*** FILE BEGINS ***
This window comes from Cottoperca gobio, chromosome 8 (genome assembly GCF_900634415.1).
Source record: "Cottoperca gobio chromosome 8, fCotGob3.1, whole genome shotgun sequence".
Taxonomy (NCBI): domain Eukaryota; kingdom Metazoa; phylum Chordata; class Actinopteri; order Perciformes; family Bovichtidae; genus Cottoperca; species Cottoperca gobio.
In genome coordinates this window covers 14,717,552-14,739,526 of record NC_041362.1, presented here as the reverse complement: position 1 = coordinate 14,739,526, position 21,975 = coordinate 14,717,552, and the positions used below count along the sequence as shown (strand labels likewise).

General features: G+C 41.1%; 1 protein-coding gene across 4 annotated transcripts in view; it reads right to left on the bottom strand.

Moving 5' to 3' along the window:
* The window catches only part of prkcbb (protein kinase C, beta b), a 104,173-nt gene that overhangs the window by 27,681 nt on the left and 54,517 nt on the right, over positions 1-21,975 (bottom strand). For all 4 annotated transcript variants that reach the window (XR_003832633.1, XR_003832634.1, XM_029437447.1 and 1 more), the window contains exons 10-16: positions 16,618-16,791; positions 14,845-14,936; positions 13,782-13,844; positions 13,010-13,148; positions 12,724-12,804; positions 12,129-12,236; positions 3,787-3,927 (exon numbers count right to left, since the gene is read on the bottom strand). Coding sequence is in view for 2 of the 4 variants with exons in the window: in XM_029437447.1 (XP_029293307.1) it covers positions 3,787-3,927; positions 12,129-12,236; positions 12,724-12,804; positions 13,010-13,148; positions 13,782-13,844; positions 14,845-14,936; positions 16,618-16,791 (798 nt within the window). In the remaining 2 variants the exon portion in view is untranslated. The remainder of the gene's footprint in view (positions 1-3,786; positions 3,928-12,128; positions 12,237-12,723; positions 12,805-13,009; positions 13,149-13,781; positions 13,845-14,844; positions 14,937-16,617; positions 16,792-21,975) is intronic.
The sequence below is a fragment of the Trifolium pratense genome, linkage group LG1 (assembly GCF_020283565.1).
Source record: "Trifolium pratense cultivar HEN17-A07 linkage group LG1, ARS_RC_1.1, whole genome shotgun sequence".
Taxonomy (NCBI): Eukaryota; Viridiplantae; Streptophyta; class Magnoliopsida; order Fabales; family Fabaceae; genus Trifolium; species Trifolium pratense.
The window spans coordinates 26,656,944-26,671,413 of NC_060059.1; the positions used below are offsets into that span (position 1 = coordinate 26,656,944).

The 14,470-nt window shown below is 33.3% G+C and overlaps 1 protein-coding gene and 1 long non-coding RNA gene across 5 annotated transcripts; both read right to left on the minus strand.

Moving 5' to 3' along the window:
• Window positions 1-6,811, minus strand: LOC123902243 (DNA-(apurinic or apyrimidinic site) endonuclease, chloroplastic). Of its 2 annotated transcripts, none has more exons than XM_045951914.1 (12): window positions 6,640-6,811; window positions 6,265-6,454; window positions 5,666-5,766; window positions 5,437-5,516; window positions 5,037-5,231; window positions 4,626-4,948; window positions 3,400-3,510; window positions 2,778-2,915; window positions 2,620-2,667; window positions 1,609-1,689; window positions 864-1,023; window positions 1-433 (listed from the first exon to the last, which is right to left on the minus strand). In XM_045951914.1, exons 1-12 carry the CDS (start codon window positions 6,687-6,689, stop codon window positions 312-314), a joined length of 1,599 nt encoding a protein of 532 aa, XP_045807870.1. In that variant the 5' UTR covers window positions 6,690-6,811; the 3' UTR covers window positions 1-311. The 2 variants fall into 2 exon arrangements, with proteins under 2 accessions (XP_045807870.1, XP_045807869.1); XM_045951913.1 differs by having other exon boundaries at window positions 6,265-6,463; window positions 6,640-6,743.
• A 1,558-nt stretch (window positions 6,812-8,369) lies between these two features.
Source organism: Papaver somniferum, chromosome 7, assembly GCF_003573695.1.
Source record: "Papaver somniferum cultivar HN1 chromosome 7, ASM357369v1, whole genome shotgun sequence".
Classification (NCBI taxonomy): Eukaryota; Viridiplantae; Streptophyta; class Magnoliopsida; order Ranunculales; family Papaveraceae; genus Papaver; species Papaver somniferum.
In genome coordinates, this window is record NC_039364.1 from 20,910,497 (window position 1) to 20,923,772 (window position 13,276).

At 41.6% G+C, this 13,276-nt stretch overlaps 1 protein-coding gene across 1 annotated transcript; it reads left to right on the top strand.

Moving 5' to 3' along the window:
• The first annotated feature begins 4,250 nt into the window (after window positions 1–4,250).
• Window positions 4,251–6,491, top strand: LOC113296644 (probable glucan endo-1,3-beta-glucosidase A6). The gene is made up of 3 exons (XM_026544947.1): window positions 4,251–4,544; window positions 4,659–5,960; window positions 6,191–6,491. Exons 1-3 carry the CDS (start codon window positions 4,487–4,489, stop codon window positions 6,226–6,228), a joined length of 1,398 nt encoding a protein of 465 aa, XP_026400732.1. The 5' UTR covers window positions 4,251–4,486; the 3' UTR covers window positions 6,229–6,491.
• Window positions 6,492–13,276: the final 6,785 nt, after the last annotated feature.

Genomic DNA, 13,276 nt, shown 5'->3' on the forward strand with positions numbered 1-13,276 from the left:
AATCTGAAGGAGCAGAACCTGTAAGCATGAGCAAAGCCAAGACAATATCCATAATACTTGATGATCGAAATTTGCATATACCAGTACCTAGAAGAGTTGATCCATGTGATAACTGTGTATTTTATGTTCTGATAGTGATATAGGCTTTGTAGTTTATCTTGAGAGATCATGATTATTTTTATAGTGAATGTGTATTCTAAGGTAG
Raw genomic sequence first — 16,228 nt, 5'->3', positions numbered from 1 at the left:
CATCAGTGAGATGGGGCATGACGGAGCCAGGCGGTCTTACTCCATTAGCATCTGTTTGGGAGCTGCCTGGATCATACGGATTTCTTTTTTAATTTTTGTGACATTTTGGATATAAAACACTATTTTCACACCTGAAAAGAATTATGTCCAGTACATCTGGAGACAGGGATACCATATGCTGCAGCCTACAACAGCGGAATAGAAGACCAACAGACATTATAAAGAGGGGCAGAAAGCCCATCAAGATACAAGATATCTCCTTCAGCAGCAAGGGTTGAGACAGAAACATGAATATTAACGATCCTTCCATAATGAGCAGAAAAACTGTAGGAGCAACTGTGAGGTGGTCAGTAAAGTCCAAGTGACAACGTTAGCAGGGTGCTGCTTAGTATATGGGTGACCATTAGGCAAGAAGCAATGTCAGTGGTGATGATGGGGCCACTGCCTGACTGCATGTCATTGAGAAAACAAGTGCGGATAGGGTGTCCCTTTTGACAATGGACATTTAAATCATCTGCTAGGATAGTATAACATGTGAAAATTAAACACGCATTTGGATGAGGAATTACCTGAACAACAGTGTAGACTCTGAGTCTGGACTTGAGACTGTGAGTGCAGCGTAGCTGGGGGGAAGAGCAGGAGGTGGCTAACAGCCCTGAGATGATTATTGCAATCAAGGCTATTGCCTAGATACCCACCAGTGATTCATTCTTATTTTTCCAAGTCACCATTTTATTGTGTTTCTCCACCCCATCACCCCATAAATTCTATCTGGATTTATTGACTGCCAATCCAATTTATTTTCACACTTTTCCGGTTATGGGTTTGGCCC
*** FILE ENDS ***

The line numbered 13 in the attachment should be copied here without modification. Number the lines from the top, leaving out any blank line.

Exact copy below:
Moving 5' to 3' along the window: